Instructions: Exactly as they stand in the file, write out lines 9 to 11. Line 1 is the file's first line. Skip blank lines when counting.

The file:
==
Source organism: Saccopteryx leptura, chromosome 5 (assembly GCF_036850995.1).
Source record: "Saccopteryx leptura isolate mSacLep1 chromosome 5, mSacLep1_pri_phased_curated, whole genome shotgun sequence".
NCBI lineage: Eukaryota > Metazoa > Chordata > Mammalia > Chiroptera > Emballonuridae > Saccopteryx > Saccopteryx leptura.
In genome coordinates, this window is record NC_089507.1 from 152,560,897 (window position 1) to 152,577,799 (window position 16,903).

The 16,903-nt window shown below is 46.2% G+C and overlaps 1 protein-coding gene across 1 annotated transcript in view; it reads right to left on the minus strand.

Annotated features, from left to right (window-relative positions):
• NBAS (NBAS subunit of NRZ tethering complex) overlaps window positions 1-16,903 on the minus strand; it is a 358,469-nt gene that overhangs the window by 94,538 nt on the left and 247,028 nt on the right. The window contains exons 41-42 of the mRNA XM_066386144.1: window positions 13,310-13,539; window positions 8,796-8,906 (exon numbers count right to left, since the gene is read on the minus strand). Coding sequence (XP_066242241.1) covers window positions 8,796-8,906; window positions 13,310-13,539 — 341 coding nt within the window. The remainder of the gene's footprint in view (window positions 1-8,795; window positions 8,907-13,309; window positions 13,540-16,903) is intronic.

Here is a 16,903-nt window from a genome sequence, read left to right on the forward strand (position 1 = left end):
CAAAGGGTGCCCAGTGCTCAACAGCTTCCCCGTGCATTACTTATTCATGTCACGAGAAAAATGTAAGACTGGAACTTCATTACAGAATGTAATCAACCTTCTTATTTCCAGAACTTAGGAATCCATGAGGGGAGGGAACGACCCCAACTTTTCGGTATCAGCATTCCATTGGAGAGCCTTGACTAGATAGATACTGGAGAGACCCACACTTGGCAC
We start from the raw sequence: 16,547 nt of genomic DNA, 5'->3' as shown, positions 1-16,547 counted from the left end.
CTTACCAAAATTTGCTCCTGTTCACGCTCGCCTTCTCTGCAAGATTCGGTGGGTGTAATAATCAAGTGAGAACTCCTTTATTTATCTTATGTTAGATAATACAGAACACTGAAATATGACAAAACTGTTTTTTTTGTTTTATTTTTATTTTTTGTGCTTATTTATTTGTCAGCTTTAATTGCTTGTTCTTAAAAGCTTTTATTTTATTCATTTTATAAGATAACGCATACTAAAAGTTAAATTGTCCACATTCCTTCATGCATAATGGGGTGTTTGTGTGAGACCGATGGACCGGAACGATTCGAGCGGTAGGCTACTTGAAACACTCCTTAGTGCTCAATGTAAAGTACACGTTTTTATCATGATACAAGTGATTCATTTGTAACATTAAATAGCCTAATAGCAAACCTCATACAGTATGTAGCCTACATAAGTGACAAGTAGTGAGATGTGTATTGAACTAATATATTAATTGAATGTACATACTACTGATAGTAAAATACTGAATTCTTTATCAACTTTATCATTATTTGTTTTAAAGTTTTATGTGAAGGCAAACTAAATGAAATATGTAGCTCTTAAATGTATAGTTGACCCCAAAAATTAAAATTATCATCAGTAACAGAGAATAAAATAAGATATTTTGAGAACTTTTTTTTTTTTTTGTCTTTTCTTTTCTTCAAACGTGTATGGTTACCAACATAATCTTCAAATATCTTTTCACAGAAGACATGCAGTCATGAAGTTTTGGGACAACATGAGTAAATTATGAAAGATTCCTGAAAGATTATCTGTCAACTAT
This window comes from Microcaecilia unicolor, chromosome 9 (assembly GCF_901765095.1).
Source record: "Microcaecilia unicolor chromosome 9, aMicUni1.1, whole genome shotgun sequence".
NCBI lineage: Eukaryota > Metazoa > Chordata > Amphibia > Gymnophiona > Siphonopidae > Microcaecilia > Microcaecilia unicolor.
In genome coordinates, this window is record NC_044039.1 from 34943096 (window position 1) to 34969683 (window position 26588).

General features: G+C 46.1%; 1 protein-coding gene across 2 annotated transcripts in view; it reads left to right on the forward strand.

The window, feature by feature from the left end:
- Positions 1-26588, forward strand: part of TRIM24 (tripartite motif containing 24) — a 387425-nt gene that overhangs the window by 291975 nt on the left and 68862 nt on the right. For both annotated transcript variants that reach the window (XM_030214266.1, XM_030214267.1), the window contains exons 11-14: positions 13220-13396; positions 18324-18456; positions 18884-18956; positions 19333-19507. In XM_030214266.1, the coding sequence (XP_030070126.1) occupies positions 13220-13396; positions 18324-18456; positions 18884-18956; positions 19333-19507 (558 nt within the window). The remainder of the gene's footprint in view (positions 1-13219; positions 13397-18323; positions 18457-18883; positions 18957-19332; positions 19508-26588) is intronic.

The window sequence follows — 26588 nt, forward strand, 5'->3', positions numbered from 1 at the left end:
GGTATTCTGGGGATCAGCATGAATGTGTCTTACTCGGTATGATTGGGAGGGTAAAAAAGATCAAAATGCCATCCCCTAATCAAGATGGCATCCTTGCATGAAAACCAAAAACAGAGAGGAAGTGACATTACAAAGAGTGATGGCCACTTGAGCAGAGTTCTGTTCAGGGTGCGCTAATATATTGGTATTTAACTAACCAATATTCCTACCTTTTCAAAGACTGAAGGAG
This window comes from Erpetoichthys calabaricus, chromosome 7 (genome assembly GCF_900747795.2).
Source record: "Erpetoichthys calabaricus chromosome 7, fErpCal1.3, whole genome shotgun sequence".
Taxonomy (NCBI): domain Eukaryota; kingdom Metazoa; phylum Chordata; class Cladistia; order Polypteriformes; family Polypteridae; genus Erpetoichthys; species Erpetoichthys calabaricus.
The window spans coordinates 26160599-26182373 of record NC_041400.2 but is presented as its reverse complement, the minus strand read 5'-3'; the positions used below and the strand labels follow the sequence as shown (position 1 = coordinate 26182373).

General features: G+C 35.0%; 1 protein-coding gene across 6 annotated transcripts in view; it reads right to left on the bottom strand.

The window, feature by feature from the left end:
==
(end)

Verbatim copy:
CAAAGGGTGCCCAGTGCTCAACAGCTTCCCCGTGCATTACTTATTCATGTCACGAGAAAAATGTAAGACTGGAACTTCATTACAGAATGTAATCAACCTTCTTATTTCCAGAACTTAGGAATCCATGAGGGGAGGGAACGACCCCAACTTTTCGGTATCAGCATTCCATTGGAGAGCCTTGACTAGATAGATACTGGAGAGACCCACACTTGGCAC
We start from the raw sequence: 16,547 nt of genomic DNA, 5'->3' as shown, positions 1-16,547 counted from the left end.
CTTACCAAAATTTGCTCCTGTTCACGCTCGCCTTCTCTGCAAGATTCGGTGGGTGTAATAATCAAGTGAGAACTCCTTTATTTATCTTATGTTAGATAATACAGAACACTGAAATATGACAAAACTGTTTTTTTTGTTTTATTTTTATTTTTTGTGCTTATTTATTTGTCAGCTTTAATTGCTTGTTCTTAAAAGCTTTTATTTTATTCATTTTATAAGATAACGCATACTAAAAGTTAAATTGTCCACATTCCTTCATGCATAATGGGGTGTTTGTGTGAGACCGATGGACCGGAACGATTCGAGCGGTAGGCTACTTGAAACACTCCTTAGTGCTCAATGTAAAGTACACGTTTTTATCATGATACAAGTGATTCATTTGTAACATTAAATAGCCTAATAGCAAACCTCATACAGTATGTAGCCTACATAAGTGACAAGTAGTGAGATGTGTATTGAACTAATATATTAATTGAATGTACATACTACTGATAGTAAAATACTGAATTCTTTATCAACTTTATCATTATTTGTTTTAAAGTTTTATGTGAAGGCAAACTAAATGAAATATGTAGCTCTTAAATGTATAGTTGACCCCAAAAATTAAAATTATCATCAGTAACAGAGAATAAAATAAGATATTTTGAGAACTTTTTTTTTTTTTTGTCTTTTCTTTTCTTCAAACGTGTATGGTTACCAACATAATCTTCAAATATCTTTTCACAGAAGACATGCAGTCATGAAGTTTTGGGACAACATGAGTAAATTATGAAAGATTCCTGAAAGATTATCTGTCAACTAT